George Burtness and David Asbell have continued at the Lobero.
John, being good at so many things, could truly be called a
Renaissance Man and a mentor to many. He was respected in the
business world, receiving numerous accolades and realizing great
success. He loved his company TMC Communications, which his
colleagues described not as a job, but as a great source of fun for
John. John was a lover of the arts and an avid sportsman. He
enjoyed skiing and horseback riding with his family. He rented a
large ski house every year to host the annual “Marsch Magic” family
ski trips. He had a piano lesson every morning for years. At home
in Santa Barbara, he was often seen running barefoot on Butterfly
Beach. But John’s real passion was flying, and he became an
accomplished pilot with several beautiful aircrafts. While he loved
the bird’s-eye view and the freedom it afforded him, he also
cherished the mechanics of pulling his plane out of its hangar to
make the final approach.

While his magic was an inherent trait, John’s ability to tap it
was his doing. His voracious appetite for reading and learning
history were born during his childhood. His success in business,
especially since he began with nothing, gave him a healthy
perspective. He saw money as a tool for life, not the reason for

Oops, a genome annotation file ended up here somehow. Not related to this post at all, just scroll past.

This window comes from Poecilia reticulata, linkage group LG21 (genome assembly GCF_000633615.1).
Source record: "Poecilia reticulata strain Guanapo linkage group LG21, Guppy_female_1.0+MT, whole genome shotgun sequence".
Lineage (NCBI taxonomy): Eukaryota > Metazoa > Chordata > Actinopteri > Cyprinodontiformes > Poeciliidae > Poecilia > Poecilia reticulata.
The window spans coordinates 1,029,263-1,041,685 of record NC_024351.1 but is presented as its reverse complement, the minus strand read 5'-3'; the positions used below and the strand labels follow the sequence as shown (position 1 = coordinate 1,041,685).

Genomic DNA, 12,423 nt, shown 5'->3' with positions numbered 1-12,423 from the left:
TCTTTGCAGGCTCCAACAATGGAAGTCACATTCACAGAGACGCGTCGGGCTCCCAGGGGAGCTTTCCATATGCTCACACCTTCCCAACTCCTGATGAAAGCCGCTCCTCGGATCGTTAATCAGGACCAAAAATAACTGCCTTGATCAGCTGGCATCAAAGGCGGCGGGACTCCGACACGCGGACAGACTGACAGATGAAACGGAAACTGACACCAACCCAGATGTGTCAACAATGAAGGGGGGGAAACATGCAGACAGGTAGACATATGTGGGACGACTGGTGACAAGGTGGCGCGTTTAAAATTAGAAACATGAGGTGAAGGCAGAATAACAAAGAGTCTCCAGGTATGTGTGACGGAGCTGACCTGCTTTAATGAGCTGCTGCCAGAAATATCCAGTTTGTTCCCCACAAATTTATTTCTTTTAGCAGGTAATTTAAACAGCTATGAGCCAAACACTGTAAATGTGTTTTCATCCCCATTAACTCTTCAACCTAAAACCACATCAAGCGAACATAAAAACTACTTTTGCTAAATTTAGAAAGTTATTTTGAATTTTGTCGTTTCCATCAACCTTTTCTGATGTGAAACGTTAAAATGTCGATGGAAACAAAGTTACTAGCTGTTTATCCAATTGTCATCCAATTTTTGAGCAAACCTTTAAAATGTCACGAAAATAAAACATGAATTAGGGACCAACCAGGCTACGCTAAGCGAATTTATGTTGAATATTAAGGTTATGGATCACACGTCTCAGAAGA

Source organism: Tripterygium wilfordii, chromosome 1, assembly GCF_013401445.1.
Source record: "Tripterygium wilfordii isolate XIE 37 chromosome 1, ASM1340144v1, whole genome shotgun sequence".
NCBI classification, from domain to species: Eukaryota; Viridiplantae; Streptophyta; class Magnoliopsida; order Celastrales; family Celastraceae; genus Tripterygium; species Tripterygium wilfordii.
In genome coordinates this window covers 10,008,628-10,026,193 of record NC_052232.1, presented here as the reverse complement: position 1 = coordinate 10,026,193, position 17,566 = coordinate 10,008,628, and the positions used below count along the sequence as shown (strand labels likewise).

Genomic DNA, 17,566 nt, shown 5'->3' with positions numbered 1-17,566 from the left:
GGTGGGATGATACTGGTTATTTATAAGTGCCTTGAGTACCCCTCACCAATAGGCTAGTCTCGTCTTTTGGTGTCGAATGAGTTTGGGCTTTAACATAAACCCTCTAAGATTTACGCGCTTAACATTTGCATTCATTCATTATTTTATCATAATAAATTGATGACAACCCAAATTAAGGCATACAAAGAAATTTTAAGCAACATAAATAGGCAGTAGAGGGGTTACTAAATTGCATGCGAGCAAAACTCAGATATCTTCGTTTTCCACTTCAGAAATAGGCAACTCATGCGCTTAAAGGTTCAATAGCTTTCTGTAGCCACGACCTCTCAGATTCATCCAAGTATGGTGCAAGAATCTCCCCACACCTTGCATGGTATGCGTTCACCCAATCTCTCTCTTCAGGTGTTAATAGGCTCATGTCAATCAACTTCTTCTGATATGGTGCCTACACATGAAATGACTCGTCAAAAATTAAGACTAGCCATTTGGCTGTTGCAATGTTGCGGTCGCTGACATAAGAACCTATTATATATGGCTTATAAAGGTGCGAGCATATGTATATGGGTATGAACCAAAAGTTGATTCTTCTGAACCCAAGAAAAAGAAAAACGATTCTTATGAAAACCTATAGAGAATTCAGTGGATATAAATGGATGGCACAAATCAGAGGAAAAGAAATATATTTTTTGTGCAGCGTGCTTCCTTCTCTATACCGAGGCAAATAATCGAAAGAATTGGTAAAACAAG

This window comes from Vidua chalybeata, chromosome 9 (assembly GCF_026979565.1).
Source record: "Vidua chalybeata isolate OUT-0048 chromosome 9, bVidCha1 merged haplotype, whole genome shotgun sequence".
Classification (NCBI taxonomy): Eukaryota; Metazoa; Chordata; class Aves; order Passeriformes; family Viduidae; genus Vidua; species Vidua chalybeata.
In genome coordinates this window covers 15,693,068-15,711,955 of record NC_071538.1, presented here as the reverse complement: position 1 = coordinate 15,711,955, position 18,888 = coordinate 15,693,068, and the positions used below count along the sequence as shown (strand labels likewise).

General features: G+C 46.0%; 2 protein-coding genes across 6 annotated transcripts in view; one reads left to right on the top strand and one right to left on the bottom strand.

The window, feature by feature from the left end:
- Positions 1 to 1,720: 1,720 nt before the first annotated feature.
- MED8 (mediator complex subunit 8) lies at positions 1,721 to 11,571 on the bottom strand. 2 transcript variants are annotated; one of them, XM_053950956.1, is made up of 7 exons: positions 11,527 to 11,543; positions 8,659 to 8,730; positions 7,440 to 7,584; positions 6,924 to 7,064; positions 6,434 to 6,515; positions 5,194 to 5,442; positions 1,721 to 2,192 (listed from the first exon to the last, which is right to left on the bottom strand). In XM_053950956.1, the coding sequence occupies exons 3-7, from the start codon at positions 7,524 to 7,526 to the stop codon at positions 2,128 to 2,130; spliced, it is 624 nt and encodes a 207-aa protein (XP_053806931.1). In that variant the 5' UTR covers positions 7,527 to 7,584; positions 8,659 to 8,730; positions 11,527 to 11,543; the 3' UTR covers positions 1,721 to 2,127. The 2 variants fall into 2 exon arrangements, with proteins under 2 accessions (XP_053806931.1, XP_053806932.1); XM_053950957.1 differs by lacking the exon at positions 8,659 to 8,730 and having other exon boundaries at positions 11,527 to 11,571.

it. At the same time, he understood the need to help others who may
not have shared the personal strengths that he had to call upon. As
his friends recalled, John was driven more by a sense of
accomplishment than by wealth for the sake of wealth.

John will be remembered for many things: as a force to be
reckoned with; for his generous community involvement with numerous
charities, playgrounds, animal rescue and shelters, and the
children’s programs he helped fund, many times anonymously; and as
a caring boss who would go the extra mile for an employee. He was
someone with a big heart and the voice of reason, someone who would
step up and take responsibility, even for the mistakes. And as the
line often blurred between his family and friends, many of us were
blessed to be included in that family. He was always a true and
genuine friend.

But John’s blood family was the source of his heartbeat. He
filled the role of father, uncle, and now grandpa (Poppy) to his
three grandchildren Christopher, Gabriella, and Nicholas, with one
more — a boy named John — soon to arrive. They gave him the most
hope and joy in his life. John’s greatest happiness was in being a
father to Melissa and Michelle, and his fondest hope was for his
family to have fulfilled, happy, and healthy lives. He did not want
to miss anything in life and told me he had no regrets; he felt he
was the luckiest man in the world.

We gathered last month to thank John, celebrate him, and say
goodbye. The ceremony was a tearful one, as we heard Andrea Bocelli
and Sarah Brightman sing “Con Te Partirò” (“Time to Say Goodbye”)
while his friends, nephews, and sons-in-law carried him away. As a
final tribute to John, two of his friends flew overhead in the
airplanes that were such a glorious part of his life. They flew
side by side, from the copilots’ seats of his planes, leaving the
pilots’ spots open for John. Perfect.

We love you John, and will miss you every day.